After pulling on socks and beat-up sneakers, Veda heads downstairs, her footfalls a rapid thump-thump-thump on each step. Aida has moved from the kitchen to the living room, sprawling across the couch with a mug of coffee balanced on her belly. Veda rolls her eyes at the sight.

“Spill anything, and I’m ratting you out to Nonna,” she warns, tucking her phone into her back pocket and clipping her keys to the strap of her bra. “Lock up when you leave, troublemaker.”

“Yes, Mamma.”

Veda giggles and steps out onto the stoop, coming to an abrupt stop. Nonna stares from her own steps, and even from across the street, Veda can see one brow raised sharply. She’s abruptly transported back to being a teenager trying to hide things from the Italian grandmother. It was always a futile attempt - she failed every time - but she is an adult now.

That piercing gaze cutting to her soul shouldn’t work any more, but by god, it does.

Veda grins brightly, waves, then heads off. If she isn’t around, she can’t tell Nonna the truth about where her granddaughter has been. The street is mostly barren; everyone must have either slept in or chosen to stay out of the thick heat that has descended upon the city already.

The sun is hot, harsh, on her bare skin, but Veda relishes the slight pain. After a week of nonstop shifts, going in early and leaving late in the afternoon, the muggy air is refreshing. A breeze swoops along her skin, carrying with it even more sweltering heat and the aromas that make up the block - families cooking meals from their various cultures, the flowers that crowd Catalina’s stoop, the car exhaust that stains every inch of the borough.

She breathes in deeply and turns her face up toward the sky. Her closed eyelids burn pink-orange, criss-crossed with a spiderweb of dark red lines. Sweat pools in the curve of her lower back as her hair swishes along her shoulders, tickling at her upper arms with each step she takes. If she concentrates, she can almost see the atoms of the universe as they flow into her lungs and sings through her blood before escaping back into the wide open.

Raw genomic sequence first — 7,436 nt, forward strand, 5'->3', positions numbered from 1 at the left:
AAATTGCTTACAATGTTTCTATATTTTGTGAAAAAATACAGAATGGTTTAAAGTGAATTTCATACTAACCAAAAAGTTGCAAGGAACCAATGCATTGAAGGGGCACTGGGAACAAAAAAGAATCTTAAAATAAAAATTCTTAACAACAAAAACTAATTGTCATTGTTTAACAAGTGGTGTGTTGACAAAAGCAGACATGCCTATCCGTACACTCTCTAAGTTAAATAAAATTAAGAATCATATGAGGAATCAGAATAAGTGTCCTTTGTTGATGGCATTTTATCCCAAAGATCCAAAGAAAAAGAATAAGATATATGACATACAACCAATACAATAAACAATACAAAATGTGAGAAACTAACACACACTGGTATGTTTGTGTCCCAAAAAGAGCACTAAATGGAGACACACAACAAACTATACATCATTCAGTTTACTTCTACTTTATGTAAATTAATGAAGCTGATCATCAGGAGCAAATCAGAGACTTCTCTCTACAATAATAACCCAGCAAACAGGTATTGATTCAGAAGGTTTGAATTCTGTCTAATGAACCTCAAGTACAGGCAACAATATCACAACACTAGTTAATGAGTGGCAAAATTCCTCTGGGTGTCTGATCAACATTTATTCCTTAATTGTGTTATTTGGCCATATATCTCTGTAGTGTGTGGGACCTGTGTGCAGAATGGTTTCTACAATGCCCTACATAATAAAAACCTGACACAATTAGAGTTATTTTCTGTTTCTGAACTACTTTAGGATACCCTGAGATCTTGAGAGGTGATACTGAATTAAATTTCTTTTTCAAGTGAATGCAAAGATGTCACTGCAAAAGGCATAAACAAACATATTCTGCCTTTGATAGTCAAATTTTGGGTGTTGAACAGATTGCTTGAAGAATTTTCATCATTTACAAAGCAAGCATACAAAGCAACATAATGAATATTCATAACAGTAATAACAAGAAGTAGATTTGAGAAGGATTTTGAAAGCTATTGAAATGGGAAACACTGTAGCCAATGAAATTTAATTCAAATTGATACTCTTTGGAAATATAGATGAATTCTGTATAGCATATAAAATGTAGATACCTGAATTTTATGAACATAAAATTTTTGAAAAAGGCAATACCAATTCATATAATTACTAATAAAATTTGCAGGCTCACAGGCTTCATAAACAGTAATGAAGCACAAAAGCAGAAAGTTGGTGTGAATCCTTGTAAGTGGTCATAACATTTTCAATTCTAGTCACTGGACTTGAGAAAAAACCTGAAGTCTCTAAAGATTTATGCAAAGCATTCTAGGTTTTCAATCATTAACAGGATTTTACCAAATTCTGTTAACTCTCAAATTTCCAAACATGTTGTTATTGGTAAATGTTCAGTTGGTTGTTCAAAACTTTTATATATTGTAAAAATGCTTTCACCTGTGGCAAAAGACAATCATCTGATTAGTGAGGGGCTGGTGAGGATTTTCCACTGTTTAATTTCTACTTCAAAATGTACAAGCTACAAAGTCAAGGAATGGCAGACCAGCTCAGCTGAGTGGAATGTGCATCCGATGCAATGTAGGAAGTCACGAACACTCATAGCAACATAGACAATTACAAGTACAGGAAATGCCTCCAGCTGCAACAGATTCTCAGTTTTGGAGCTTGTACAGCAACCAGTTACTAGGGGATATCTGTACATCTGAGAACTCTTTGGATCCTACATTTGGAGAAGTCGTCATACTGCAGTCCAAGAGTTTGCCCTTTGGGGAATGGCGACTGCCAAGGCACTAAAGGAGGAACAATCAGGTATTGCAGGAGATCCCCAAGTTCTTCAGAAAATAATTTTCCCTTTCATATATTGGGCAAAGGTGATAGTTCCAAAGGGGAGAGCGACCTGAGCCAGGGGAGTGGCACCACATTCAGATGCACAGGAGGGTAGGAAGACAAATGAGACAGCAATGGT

In this moment, she is the world, and the world is her.

Veda is pulled from her reverence of nature by a vibration from her back pocket. Sighing, she frowns and reaches for her phone. Whoever is interrupting her day of nothing better be important.

“Ve-Veda… I’unno where I am.”

Veda pauses mid-step then slowly puts her foot down on the concrete. From the corner of her eye, she sees Mister Thompson starting to rise to his feet, so she waves and promises that she’s okay before focusing on the call.

“Niall? What do you mean, you don’t know where you are?”

“I mean, I’m in a bed, but it’s not mine. Wait, never mind, it is.” Static clouds the line, then he continues, his voice growing increasingly more panicked, “I just have so many blankets why do I have so many blankets right now I don’t even own this many blankets!”

She stifles a giggle and resumes walking. “Okay, take a deep breath, hun. You’re getting hysterical. Why don’t you give me your address, and I’ll come take of poor hungover you like you’ve taken care of me?”

But he must have already fallen back to sleep, judging by the snores in her ear. Veda rolls her eyes and hangs up. Of course. Her gaze darts from phone screen to her path, making sure she isn’t about to run into anyone or anything while she brings up her rarely-used FaceBook app. She finds his profile five results down the list - a photo of DB and a private account. Thankfully, he’s left his friends list public.

To: Liam Payne
So Niall just rang me. He’s hungover. Poor him. Anyway, since you lot have been so wonderful to me, I’m returning that kindness. What’s your address? (It’s Veda, by the way. The one who’s a registrar and has been taking up all of Niall’s free time because I’m selfish)

Liam responds within the minute, though the message is only six cry-laugh emojis. Then comes a message with the address and, following that, a friend request. Veda accepts the request, tucks her phone away, and turns toward the nearest McDonald’s.